I don't know. I mean, I don't think there's any one answer that's going to work for everybody. And there are some people none of the answers will ever work for. But what I'm looking for in part is a different answer. There are a lot of standard answers that conservation biologists and environmental activists have come up with to justify preserving species and ecosystems, biodiversity, what have you. And some of these are, for example, what people call "option value." In other words, an endangered species, let's say the pupfish, might have certain biomolecules that we could use on down the line to help treat cancer, heart disease, whatever. And I talk about some of these in the book. There's a whole class of molecules, called heat shock proteins, that are molecular chaperones that have been suggested might have therapeutic value. And so these fish live in these very stressful thermal environments, very stressful saline environments, and perhaps they have these heat shock proteins that will help us out — although we don't know what those are, and there are certainly other related species where we might find some of the same molecules. Then they also talk about ecosystem services: things like soaking up carbon dioxide, decreasing the effects of pollution, providing breeding habitat for fish species, etc., if we're talking about entire ecosystems. And yet these species are rare, their influence on ecosystems are going to be pretty minimal, so they're not going to help us out there. I think you can argue one other thing that is often put up as a value of biodiversity, which is the canary in the coal mine: these guys are sentinels. And I do subscribe to that, I think that, like I said earlier, that a number of these species might tell us something about how to use water wisely. If their populations are safe, if they're persevering in their environment, as tied as they are to water, maybe we're using the resource properly.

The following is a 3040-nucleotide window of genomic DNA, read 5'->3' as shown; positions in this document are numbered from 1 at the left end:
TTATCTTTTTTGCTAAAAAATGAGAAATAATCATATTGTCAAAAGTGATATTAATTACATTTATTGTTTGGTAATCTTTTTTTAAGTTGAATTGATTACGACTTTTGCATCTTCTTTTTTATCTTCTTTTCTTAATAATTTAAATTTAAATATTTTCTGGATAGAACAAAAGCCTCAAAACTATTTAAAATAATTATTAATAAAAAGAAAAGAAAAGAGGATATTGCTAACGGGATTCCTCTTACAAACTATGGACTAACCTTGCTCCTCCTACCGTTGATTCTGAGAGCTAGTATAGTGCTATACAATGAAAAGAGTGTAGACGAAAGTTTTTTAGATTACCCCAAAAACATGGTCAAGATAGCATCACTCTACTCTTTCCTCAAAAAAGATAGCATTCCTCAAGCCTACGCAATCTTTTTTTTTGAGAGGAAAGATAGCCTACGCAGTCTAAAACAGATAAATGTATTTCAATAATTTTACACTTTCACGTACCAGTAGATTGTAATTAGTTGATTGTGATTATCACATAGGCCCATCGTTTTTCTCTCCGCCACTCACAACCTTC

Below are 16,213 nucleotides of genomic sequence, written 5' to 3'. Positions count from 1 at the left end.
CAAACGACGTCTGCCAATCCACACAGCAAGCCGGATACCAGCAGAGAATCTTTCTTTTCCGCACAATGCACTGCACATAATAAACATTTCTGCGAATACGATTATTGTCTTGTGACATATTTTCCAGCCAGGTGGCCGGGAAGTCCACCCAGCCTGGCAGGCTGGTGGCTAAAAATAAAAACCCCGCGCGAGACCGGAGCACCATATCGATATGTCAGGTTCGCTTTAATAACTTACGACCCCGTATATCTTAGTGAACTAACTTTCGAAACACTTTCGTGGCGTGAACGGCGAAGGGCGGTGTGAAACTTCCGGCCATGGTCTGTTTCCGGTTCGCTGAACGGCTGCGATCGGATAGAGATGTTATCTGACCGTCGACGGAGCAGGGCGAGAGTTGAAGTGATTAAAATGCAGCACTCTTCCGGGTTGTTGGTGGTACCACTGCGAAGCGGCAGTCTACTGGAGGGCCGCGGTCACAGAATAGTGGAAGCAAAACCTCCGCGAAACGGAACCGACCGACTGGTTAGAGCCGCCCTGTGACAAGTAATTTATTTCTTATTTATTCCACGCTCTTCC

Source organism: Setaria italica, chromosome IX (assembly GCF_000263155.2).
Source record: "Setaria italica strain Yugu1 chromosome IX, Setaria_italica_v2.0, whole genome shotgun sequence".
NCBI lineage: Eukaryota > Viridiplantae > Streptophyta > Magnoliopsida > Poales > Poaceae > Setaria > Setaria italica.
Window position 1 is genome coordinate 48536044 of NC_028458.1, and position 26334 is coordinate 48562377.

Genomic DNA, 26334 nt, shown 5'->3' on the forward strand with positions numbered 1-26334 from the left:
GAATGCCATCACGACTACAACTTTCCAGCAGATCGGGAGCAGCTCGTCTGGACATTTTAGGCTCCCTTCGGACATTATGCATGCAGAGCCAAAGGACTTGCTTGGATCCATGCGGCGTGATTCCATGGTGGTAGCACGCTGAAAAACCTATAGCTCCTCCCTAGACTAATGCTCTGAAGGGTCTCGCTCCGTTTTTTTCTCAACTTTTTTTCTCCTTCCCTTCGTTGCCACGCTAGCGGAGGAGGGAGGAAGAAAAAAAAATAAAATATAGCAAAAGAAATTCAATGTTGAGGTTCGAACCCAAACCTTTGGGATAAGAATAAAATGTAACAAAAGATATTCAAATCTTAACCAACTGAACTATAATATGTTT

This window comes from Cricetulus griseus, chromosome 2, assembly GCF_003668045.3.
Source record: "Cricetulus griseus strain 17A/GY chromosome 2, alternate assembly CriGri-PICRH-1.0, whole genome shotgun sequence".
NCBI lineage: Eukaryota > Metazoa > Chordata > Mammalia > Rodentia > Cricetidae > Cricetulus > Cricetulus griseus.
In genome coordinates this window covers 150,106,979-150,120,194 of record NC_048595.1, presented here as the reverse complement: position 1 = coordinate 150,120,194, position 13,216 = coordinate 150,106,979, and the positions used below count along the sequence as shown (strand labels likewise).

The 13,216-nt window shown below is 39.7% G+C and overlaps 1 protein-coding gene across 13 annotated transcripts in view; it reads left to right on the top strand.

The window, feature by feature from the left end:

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But I want a different kind of argument. I want something that, as I say, works with a rancher in Lone Pine in the Owens Valley, or works with a waitress in Las Vegas, something that they might hang onto and find a reason to care about these things. And I guess sort of the shortest way of saying this is that we need our role models, and life can be joyous and wonderful, but at times it can also be hard and miserable and lonely. And at the same time, we want to be at home in the world, we want to be comforted, we want to have hope, and for me, if you know the stories of some of these species and what they have endured in the course of their history, the way that they have persevered in the face of terrible adversity, while at the same time in many ways being vulnerable ... when I go out and I see them, I have hope. I mean, I've dealt with some pretty difficult things in my life, just like most of us have.